Small ensemble has lofty goals

How's this for thinking big? Charlotte Chamber Music lays out its organizational vision like so: "for Charlotte to become the cultural center of the Southeast through the vibrant engagement of its citizens, connected to their humanity, history and each other."

We probably shouldn't hold one cultural group responsible for all that. Even when it focuses on its own role, though, Charlotte Chamber Music's goals are ambitious. By 2014, the group wants to enrich its musical offerings, develop new ways to reach audiences - with performances online, for instance - and "convince 100,000 people to participate."

That's from the prospectus the group is shopping around Charlotte as it starts raising the money it will need: $500,000 over the next three years. At the plan's core, the group envisions an "acoustically amazing" venue of about 300 seats - the right size to showcase chamber music.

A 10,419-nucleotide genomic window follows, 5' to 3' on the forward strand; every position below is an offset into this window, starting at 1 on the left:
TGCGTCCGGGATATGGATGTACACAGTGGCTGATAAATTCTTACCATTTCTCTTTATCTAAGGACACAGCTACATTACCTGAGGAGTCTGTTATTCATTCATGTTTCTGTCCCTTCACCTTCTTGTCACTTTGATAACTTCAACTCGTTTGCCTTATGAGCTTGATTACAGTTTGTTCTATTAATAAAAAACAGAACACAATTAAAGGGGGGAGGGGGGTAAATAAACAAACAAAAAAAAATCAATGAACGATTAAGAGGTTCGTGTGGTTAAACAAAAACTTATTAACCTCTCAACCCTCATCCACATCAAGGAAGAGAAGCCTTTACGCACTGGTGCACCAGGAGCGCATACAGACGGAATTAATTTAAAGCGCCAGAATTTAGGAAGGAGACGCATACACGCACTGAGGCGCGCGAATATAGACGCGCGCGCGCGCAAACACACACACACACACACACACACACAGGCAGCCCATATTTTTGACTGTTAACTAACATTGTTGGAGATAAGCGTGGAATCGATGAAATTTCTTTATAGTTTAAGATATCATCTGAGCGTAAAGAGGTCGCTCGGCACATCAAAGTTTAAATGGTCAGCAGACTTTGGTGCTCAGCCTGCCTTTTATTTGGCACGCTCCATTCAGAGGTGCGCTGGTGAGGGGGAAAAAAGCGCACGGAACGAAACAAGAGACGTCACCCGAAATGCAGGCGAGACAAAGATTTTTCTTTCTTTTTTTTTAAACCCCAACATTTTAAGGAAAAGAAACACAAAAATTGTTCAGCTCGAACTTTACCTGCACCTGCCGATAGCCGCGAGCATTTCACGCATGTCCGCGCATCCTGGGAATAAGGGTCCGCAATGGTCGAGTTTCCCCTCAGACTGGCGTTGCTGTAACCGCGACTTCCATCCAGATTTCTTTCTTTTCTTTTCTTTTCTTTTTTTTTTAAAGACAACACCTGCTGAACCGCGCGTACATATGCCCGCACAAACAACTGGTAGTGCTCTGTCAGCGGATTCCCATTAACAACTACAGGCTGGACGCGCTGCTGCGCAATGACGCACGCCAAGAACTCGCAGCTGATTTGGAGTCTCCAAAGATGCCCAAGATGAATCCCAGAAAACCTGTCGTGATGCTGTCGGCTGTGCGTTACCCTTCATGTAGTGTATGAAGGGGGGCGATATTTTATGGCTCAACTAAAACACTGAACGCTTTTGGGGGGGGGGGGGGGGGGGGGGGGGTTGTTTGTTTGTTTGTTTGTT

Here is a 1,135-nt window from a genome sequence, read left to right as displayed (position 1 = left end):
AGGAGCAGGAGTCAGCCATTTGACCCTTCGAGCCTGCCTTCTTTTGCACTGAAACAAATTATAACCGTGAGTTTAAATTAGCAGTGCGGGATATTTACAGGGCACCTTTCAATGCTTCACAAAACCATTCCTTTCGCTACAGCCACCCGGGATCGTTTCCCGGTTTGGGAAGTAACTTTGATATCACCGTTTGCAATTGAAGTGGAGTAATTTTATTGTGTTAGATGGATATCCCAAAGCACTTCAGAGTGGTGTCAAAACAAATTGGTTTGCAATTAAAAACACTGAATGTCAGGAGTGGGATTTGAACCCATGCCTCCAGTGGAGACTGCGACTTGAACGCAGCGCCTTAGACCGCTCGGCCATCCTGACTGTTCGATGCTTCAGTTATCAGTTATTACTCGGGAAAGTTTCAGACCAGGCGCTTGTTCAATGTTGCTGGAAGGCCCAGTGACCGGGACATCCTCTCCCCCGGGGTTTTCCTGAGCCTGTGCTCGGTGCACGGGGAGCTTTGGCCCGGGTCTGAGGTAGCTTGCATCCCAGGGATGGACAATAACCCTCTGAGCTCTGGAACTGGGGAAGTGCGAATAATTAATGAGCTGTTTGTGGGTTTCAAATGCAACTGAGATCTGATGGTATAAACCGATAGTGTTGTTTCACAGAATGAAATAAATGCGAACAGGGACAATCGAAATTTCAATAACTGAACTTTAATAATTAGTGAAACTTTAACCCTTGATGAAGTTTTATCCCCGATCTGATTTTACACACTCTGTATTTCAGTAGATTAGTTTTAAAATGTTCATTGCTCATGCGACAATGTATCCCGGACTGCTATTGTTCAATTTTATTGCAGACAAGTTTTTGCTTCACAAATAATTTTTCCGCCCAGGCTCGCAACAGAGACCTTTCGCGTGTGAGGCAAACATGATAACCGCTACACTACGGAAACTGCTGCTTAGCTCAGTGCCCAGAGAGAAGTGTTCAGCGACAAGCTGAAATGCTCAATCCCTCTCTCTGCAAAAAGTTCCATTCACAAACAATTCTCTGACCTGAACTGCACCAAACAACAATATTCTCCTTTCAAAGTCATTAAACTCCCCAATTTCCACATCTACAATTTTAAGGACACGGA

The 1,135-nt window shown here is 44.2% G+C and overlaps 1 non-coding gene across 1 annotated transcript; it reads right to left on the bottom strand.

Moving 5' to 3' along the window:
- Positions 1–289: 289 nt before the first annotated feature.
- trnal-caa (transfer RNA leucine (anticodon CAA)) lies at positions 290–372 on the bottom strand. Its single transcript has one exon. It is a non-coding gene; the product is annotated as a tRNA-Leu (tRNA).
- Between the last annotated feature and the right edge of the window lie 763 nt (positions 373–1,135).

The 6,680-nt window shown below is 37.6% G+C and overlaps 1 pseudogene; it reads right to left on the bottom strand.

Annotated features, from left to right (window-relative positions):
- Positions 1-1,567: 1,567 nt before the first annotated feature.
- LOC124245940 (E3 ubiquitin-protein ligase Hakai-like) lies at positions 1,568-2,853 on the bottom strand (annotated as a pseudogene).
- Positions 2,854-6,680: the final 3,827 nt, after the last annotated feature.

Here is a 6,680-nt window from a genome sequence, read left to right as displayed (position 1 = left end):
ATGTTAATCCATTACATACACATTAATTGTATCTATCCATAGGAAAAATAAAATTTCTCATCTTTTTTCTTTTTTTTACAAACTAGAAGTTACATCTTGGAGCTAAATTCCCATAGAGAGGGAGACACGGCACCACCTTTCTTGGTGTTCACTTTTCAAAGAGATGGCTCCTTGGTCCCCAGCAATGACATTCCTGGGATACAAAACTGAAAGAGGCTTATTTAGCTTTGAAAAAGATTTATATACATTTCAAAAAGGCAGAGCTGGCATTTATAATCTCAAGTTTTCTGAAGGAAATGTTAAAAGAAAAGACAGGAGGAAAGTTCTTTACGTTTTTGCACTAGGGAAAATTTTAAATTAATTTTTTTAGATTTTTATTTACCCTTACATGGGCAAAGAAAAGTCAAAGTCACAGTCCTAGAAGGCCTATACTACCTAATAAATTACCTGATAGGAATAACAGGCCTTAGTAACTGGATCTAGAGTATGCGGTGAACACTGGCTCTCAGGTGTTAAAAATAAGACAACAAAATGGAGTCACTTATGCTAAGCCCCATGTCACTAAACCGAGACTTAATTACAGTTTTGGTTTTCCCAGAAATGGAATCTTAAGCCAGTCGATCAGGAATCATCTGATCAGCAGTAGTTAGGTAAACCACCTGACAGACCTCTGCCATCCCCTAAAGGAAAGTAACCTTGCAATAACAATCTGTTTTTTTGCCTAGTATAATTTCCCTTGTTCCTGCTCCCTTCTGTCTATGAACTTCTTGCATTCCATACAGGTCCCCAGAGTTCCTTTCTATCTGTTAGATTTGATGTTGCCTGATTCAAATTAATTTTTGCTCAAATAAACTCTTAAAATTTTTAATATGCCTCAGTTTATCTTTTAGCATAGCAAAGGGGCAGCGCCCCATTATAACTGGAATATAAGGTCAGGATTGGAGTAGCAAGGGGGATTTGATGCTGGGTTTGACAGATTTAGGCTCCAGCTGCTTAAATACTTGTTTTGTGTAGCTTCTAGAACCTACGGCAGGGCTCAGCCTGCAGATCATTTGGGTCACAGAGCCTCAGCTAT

No one knows of such a place right now. But "it's not necessarily that we have to build something," says Elaine Spallone, the group's executive director. The answer might be a renovation somewhere - such as the auditorium at the Mint Museum Uptown.

At the moment, sound echoes in there, says Ben Roe, Charlotte Chamber Music's artistic director. But that might be fixable.

The group wants to bring in theater specialists to help with the search. Its plans also include hiring a full-time artistic director; studying what current and potential listeners want; and beefing up the website so it can deliver music.

Those are high hopes. But the group thinks it has the right material: music that's intimate and personal.

"Chamber music, as an art form," the prospectus says, "is the epitome of connecting people and engaging them."